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Memorial to WWI ‘Christmas Truce’ football match unveiled

A century after the famous World War I “Christmas Truce,” UEFA chief Michel Platini unveiled a memorial Thursday to the no-man’s land football match British and German soldiers played as fighting ceased.

Dignitaries from several countries attended the ceremony inaugurating a simple stone sculpture of a stylised football player set in a field at Saint-Yvon, near the Belgian village of Ploegsteert.

It honours one of the most famous incidents of the war — and one that has become a symbol of peace amid the horrors of war, and of rank-and-file soldiers overcoming the national rivalries that left millions dead.

“I pay tribute to the soldiers who, one hundred years ago, showed their humanity by playing football together, opening an important chapter in European unity and providing a lasting example to young people,” Platini said.

That powerful occasion of peaceful togetherness, Platini added, epitomised the “universal language that is football.”

World War I was entering its first winter in 1914 when, with Christmas on its way, Allied and German soldiers left their trenches to celebrate with each other.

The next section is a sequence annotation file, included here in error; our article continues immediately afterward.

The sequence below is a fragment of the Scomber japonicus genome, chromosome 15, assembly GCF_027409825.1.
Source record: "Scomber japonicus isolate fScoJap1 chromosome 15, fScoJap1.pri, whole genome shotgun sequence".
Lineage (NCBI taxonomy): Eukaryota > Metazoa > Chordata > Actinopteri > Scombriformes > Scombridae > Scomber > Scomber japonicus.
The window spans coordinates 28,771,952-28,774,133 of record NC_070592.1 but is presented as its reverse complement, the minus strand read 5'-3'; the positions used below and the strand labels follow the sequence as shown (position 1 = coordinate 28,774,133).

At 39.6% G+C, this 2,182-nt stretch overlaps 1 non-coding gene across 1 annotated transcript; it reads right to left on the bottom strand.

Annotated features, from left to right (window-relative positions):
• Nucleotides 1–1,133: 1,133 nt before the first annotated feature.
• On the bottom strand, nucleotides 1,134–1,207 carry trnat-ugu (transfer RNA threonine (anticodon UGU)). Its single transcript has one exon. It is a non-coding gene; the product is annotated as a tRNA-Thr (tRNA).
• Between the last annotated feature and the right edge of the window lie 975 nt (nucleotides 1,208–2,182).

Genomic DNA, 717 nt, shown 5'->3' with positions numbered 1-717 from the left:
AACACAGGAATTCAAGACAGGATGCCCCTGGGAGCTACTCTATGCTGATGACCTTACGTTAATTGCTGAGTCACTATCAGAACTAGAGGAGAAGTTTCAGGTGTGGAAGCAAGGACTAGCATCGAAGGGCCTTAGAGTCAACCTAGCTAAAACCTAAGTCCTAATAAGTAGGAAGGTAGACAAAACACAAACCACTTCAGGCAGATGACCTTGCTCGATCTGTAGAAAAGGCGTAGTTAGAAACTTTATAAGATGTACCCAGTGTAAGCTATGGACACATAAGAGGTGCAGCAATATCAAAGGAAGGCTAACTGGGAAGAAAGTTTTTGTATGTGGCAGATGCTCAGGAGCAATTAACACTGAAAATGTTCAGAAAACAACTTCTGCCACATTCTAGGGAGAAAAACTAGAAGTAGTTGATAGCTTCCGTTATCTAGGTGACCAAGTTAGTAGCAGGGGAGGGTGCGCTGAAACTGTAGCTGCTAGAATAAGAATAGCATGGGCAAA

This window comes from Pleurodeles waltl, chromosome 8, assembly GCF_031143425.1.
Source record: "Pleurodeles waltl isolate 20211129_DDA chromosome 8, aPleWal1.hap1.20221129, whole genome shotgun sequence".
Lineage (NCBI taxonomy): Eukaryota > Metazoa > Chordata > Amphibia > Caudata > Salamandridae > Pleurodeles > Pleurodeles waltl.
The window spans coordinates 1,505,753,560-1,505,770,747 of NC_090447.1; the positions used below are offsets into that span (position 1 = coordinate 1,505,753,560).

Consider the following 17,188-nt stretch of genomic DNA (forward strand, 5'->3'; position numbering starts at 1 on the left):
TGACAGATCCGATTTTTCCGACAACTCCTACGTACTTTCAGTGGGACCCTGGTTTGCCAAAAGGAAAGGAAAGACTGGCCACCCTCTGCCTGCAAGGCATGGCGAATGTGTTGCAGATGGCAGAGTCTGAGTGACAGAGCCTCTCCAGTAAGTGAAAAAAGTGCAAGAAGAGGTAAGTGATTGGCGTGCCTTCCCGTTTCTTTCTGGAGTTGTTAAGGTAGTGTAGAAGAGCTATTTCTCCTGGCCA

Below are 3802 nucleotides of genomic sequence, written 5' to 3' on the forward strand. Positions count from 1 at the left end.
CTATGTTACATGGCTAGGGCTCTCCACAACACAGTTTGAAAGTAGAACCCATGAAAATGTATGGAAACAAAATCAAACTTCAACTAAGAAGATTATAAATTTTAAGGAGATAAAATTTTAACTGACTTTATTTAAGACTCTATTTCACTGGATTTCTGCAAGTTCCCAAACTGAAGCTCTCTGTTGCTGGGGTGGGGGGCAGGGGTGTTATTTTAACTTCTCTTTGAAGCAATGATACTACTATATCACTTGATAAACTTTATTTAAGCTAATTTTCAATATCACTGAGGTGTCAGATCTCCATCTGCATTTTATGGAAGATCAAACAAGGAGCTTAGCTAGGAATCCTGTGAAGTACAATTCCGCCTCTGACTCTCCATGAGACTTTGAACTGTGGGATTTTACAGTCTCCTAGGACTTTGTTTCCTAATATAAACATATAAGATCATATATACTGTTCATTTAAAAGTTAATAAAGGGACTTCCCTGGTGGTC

Defying the orders of their officers, the troops ceased hostilities for a few brief hours to play a football match in the mud of no-man’s land.

The Germans won 3-2, according to the journal of Kurt Zehmisch, a soldier from the 134th Saxon Regiment.

“The ball replaced bullets. In one football match, humanity transcended barbarism,” said Ken Skates, sports minister in the devolved Welsh government.

German ambassador Eckart Cuntz added that the match took place when 300,000 soldiers had already lost their lives in the war.

“Despite that savagery, the magic of Christmas took over. Christmas Truce — what a magical (term) to remind us that all soldiers are people, far away from their families,” Cuntz said.

The ceremony finished with the screening of a film in which former footballers including England’s Bobby Charlton and France’s Didier Deschamps read out letters written by soldiers describing the Christmas Truce.